The echogram contains distinctive patterns which are characteristic of certain fish species. These patterns are called echotraces or marks. For example, the tall dark pillar like objects on the echogram are schools of herring. These schools can be very big. The larger one is 40 metres in height and 140 metres in length. Note that the echogram is a little distorted - the horizontal axis is on a different scale to the vertical axis: this results in objects appearing much taller and thinner than they really are.
What Does the Echogram Tell Us?
To confirm the identification of the echotrace, a trawl sample is taken. The echogram indicates exactly where in the water the fish school is, so the trawl is directed straight at it to obtain the sample.
This identification of echotraces is known as ground truthing after a similar type of identification process in the science of satellite imagery (a person is required on the ground to tell the truth about what the satellite is detecting). In the case of fisheries, the nearest thing to the truth is what can be caught with a trawl. An echosounder mounted in the mouth of the trawl (a netsonde) allows for reasonable verification that the trawl is not telling any lies!
Once the species and size of the fish which have contributed to the echotrace are known, the echo intensity can be converted to fish density (numbers of fish per unit distance). Fish densities are therefore measured all along the track of the ship. The ship's track is designed to survey the entire area thought to be occupied by the whole fish stock.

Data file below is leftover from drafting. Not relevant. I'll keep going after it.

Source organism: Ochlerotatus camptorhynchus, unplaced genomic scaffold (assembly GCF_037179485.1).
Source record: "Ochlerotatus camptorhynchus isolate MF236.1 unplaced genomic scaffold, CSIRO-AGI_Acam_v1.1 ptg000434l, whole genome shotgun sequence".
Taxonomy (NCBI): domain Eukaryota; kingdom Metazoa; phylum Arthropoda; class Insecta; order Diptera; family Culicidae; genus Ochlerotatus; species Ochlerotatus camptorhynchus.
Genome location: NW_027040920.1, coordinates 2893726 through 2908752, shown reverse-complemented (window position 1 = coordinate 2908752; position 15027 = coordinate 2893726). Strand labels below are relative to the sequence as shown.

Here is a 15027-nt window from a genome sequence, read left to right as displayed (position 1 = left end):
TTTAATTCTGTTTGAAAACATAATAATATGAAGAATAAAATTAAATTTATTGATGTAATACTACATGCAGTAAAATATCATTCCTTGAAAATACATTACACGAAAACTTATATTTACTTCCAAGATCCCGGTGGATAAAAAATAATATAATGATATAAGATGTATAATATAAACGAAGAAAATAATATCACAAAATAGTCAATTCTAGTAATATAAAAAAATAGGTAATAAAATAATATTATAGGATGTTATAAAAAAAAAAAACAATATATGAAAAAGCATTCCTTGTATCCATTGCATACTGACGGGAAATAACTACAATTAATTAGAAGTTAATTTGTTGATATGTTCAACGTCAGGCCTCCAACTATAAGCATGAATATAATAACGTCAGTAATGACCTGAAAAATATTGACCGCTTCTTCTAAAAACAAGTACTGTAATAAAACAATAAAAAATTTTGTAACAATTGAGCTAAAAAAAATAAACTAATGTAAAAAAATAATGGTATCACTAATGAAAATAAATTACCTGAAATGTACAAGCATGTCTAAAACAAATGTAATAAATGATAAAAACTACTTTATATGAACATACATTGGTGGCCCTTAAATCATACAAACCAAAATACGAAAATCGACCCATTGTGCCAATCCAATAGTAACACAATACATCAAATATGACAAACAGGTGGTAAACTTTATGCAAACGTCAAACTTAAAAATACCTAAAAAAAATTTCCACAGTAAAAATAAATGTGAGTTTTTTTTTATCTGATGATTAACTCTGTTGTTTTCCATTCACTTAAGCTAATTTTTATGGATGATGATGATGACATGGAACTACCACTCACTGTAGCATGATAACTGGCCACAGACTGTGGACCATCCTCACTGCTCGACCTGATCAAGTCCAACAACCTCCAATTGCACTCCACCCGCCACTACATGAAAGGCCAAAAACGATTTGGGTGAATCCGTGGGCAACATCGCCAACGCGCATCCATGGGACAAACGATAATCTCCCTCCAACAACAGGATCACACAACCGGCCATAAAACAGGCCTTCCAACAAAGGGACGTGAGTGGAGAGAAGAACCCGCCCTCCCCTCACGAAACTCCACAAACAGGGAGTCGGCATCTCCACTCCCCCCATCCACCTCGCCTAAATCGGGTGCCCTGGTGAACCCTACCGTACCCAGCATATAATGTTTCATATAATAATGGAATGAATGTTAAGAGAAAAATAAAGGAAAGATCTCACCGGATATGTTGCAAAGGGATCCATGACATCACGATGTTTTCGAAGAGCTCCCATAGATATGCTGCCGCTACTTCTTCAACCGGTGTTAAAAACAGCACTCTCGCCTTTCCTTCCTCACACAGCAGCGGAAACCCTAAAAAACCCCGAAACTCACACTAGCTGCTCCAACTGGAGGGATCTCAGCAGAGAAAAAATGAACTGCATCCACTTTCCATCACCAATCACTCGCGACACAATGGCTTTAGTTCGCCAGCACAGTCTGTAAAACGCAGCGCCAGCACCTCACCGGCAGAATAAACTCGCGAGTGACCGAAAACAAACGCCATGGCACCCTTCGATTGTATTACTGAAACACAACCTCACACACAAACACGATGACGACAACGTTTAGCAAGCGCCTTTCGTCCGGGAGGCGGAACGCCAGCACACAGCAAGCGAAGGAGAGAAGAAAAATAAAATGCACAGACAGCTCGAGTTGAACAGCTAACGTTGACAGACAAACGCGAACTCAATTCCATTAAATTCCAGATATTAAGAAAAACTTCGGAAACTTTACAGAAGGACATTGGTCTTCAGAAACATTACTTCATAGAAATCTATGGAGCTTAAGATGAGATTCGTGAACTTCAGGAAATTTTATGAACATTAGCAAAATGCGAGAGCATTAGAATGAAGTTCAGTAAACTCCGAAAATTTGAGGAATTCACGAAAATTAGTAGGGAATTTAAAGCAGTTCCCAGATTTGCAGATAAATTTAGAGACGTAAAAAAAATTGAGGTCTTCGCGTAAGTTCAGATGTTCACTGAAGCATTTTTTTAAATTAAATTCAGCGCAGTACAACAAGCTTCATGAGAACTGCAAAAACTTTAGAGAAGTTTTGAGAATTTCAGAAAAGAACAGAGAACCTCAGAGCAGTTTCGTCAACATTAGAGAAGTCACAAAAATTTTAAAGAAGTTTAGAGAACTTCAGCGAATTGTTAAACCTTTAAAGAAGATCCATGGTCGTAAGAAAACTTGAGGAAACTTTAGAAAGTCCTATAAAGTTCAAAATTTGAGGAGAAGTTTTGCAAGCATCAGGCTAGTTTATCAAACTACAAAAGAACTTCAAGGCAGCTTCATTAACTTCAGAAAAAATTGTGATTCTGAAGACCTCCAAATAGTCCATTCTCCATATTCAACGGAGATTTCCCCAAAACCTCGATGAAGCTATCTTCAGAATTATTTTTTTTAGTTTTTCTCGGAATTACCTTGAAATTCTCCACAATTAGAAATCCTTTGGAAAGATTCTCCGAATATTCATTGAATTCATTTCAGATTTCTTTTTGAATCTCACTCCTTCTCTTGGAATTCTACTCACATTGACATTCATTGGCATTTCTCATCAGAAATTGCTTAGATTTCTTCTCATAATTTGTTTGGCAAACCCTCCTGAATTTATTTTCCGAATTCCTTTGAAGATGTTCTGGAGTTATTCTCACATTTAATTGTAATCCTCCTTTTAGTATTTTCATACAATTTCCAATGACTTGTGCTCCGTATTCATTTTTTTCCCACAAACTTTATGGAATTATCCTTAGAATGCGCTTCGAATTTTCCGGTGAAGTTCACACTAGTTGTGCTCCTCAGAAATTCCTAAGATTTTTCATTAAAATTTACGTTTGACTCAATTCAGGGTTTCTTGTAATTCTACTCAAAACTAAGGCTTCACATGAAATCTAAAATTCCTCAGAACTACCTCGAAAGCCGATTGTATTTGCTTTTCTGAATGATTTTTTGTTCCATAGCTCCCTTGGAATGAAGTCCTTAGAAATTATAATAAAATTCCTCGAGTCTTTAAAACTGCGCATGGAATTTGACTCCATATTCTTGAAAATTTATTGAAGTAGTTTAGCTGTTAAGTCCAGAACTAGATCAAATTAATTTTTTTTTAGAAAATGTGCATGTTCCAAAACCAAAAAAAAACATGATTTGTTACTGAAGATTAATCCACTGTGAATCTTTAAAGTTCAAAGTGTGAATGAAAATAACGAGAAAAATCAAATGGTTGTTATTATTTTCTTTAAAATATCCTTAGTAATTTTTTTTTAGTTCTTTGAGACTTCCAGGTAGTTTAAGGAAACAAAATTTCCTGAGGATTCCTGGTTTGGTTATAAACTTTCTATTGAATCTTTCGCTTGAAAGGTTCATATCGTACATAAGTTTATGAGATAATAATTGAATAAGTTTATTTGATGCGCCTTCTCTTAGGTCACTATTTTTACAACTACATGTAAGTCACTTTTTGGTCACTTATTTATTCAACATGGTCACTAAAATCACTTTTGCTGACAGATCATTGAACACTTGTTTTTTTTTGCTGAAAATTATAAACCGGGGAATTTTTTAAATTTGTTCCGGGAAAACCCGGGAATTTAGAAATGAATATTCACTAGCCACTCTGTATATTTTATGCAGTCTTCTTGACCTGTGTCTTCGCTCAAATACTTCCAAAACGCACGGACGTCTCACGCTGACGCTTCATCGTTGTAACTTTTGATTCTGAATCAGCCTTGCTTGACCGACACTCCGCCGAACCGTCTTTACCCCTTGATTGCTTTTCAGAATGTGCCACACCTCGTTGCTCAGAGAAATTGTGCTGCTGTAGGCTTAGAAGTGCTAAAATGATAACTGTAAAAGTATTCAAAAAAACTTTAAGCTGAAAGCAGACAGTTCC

(A cruise track (black solid line) for the west of Scotland herring acoustic survey in 2002.)
The density is then averaged (or interpolated) and multiplied by the area surveyed to produce an estimate of total numbers (total numbers = density x area). The numbers can be be divided into age groups. The fish in the trawl samples are aged using standard techniques to determine the proportion of fish at age.
Indices of Abundance
The actual results of an acoustic survey serve as an index of abundance at age of the particular fish stock. An index is a relative estimate; this means that the absolute numbers are not known, but the change in numbers from year to year is known - i.e. it is known in any one year how many fish there are relative to previous years. One of the main reasons for this is because there is still uncertainty about the acoustic properties of the fish - the so-called target strength.